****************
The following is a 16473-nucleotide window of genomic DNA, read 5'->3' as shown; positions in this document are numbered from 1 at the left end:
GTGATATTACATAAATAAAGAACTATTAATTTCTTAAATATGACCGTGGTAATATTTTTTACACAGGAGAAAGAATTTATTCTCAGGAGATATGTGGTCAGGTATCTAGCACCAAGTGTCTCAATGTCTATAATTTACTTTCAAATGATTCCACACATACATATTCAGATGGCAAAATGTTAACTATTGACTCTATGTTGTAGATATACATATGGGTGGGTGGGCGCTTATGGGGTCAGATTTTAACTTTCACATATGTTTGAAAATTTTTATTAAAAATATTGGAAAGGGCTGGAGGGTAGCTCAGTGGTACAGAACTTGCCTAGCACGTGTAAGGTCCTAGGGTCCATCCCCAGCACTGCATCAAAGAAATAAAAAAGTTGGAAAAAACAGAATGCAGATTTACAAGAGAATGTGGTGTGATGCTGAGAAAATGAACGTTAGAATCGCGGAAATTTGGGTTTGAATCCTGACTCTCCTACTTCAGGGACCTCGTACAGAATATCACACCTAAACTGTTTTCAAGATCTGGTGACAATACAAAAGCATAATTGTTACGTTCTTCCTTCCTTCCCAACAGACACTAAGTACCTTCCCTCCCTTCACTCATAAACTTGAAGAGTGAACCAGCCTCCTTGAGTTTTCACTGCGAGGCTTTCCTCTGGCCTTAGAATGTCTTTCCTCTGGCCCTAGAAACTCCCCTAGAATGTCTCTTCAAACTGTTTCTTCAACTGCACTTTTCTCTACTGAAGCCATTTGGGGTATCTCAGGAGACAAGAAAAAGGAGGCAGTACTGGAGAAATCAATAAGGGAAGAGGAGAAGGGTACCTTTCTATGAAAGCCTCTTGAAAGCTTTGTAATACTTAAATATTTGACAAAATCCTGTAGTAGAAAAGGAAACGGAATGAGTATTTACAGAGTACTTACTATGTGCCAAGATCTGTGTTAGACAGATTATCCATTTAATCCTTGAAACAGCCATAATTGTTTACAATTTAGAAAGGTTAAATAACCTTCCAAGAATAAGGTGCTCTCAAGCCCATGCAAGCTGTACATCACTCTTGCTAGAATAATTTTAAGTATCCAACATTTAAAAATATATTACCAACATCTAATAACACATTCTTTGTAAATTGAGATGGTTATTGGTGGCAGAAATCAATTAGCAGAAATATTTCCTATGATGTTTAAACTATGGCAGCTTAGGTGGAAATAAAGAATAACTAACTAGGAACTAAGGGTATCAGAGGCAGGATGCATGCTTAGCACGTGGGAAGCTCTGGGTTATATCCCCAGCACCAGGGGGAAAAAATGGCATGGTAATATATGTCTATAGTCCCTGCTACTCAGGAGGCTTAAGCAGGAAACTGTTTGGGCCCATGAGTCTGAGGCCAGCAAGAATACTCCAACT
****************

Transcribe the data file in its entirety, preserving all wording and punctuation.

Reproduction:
The following is a 16473-nucleotide window of genomic DNA, read 5'->3' as shown; positions in this document are numbered from 1 at the left end:
GTGATATTACATAAATAAAGAACTATTAATTTCTTAAATATGACCGTGGTAATATTTTTTACACAGGAGAAAGAATTTATTCTCAGGAGATATGTGGTCAGGTATCTAGCACCAAGTGTCTCAATGTCTATAATTTACTTTCAAATGATTCCACACATACATATTCAGATGGCAAAATGTTAACTATTGACTCTATGTTGTAGATATACATATGGGTGGGTGGGCGCTTATGGGGTCAGATTTTAACTTTCACATATGTTTGAAAATTTTTATTAAAAATATTGGAAAGGGCTGGAGGGTAGCTCAGTGGTACAGAACTTGCCTAGCACGTGTAAGGTCCTAGGGTCCATCCCCAGCACTGCATCAAAGAAATAAAAAAGTTGGAAAAAACAGAATGCAGATTTACAAGAGAATGTGGTGTGATGCTGAGAAAATGAACGTTAGAATCGCGGAAATTTGGGTTTGAATCCTGACTCTCCTACTTCAGGGACCTCGTACAGAATATCACACCTAAACTGTTTTCAAGATCTGGTGACAATACAAAAGCATAATTGTTACGTTCTTCCTTCCTTCCCAACAGACACTAAGTACCTTCCCTCCCTTCACTCATAAACTTGAAGAGTGAACCAGCCTCCTTGAGTTTTCACTGCGAGGCTTTCCTCTGGCCTTAGAATGTCTTTCCTCTGGCCCTAGAAACTCCCCTAGAATGTCTCTTCAAACTGTTTCTTCAACTGCACTTTTCTCTACTGAAGCCATTTGGGGTATCTCAGGAGACAAGAAAAAGGAGGCAGTACTGGAGAAATCAATAAGGGAAGAGGAGAAGGGTACCTTTCTATGAAAGCCTCTTGAAAGCTTTGTAATACTTAAATATTTGACAAAATCCTGTAGTAGAAAAGGAAACGGAATGAGTATTTACAGAGTACTTACTATGTGCCAAGATCTGTGTTAGACAGATTATCCATTTAATCCTTGAAACAGCCATAATTGTTTACAATTTAGAAAGGTTAAATAACCTTCCAAGAATAAGGTGCTCTCAAGCCCATGCAAGCTGTACATCACTCTTGCTAGAATAATTTTAAGTATCCAACATTTAAAAATATATTACCAACATCTAATAACACATTCTTTGTAAATTGAGATGGTTATTGGTGGCAGAAATCAATTAGCAGAAATATTTCCTATGATGTTTAAACTATGGCAGCTTAGGTGGAAATAAAGAATAACTAACTAGGAACTAAGGGTATCAGAGGCAGGATGCATGCTTAGCACGTGGGAAGCTCTGGGTTATATCCCCAGCACCAGGGGGAAAAAATGGCATGGTAATATATGTCTATAGTCCCTGCTACTCAGGAGGCTTAAGCAGGAAACTGTTTGGGCCCATGAGTCTGAGGCCAGCAAGAATACTCCAACT